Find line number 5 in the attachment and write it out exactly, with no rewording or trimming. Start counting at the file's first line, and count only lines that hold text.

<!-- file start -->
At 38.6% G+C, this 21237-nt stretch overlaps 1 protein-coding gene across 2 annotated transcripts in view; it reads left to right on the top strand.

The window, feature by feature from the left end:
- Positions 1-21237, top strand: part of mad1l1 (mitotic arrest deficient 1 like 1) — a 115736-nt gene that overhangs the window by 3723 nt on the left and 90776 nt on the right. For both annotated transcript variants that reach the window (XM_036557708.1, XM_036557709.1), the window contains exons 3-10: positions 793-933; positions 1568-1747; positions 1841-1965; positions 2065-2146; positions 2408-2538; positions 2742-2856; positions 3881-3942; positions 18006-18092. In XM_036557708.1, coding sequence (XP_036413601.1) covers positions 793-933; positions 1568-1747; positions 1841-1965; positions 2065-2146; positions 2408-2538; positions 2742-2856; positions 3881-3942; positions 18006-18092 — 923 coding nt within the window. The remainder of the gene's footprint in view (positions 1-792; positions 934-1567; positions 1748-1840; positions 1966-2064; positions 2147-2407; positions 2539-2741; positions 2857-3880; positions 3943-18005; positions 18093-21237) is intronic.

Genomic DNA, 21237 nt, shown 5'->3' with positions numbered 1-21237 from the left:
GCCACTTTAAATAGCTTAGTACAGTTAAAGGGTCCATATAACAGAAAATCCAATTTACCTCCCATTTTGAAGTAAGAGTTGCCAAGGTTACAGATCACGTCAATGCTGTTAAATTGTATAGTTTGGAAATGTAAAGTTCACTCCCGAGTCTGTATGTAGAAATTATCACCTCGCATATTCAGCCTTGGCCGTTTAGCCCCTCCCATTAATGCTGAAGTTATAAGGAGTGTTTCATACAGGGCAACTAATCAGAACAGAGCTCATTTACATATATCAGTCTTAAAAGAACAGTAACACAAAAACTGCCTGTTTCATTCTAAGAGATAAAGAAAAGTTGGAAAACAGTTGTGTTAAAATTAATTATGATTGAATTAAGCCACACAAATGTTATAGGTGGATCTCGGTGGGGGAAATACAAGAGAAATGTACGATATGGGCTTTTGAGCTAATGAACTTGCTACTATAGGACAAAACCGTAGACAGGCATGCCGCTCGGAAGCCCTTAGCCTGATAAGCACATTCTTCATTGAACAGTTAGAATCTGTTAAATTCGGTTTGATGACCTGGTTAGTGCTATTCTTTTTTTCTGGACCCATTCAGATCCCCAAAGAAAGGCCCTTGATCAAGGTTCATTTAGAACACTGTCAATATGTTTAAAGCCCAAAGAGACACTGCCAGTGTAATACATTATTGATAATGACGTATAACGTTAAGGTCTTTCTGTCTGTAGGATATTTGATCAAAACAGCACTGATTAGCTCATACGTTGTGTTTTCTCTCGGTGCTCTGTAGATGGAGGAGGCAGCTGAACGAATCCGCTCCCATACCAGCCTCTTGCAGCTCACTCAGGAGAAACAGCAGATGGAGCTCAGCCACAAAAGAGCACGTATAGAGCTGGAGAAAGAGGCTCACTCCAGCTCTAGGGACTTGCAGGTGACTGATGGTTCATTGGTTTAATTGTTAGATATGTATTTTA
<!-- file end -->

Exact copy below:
GCCACTTTAAATAGCTTAGTACAGTTAAAGGGTCCATATAACAGAAAATCCAATTTACCTCCCATTTTGAAGTAAGAGTTGCCAAGGTTACAGATCACGTCAATGCTGTTAAATTGTATAGTTTGGAAATGTAAAGTTCACTCCCGAGTCTGTATGTAGAAATTATCACCTCGCATATTCAGCCTTGGCCGTTTAGCCCCTCCCATTAATGCTGAAGTTATAAGGAGTGTTTCATACAGGGCAACTAATCAGAACAGAGCTCATTTACATATATCAGTCTTAAAAGAACAGTAACACAAAAACTGCCTGTTTCATTCTAAGAGATAAAGAAAAGTTGGAAAACAGTTGTGTTAAAATTAATTATGATTGAATTAAGCCACACAAATGTTATAGGTGGATCTCGGTGGGGGAAATACAAGAGAAATGTACGATATGGGCTTTTGAGCTAATGAACTTGCTACTATAGGACAAAACCGTAGACAGGCATGCCGCTCGGAAGCCCTTAGCCTGATAAGCACATTCTTCATTGAACAGTTAGAATCTGTTAAATTCGGTTTGATGACCTGGTTAGTGCTATTCTTTTTTTCTGGACCCATTCAGATCCCCAAAGAAAGGCCCTTGATCAAGGTTCATTTAGAACACTGTCAATATGTTTAAAGCCCAAAGAGACACTGCCAGTGTAATACATTATTGATAATGACGTATAACGTTAAGGTCTTTCTGTCTGTAGGATATTTGATCAAAACAGCACTGATTAGCTCATACGTTGTGTTTTCTCTCGGTGCTCTGTAGATGGAGGAGGCAGCTGAACGAATCCGCTCCCATACCAGCCTCTTGCAGCTCACTCAGGAGAAACAGCAGATGGAGCTCAGCCACAAAAGAGCACGTATAGAGCTGGAGAAAGAGGCTCACTCCAGCTCTAGGGACTTGCAGGTGACTGATGGTTCATTGGTTTAATTGTTAGATATGTATTTTA